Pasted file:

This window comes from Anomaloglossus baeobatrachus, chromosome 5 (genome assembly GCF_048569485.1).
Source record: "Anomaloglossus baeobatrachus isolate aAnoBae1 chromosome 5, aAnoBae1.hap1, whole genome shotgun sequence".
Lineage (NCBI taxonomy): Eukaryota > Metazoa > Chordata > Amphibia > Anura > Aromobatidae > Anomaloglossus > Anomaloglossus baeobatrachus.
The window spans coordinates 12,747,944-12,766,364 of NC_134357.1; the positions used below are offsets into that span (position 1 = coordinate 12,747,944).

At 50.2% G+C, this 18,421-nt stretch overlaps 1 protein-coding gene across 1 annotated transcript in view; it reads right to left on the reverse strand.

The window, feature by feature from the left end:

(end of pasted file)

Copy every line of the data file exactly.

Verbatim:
This window comes from Anomaloglossus baeobatrachus, chromosome 5 (genome assembly GCF_048569485.1).
Source record: "Anomaloglossus baeobatrachus isolate aAnoBae1 chromosome 5, aAnoBae1.hap1, whole genome shotgun sequence".
Lineage (NCBI taxonomy): Eukaryota > Metazoa > Chordata > Amphibia > Anura > Aromobatidae > Anomaloglossus > Anomaloglossus baeobatrachus.
The window spans coordinates 12,747,944-12,766,364 of NC_134357.1; the positions used below are offsets into that span (position 1 = coordinate 12,747,944).

At 50.2% G+C, this 18,421-nt stretch overlaps 1 protein-coding gene across 1 annotated transcript in view; it reads right to left on the reverse strand.

The window, feature by feature from the left end: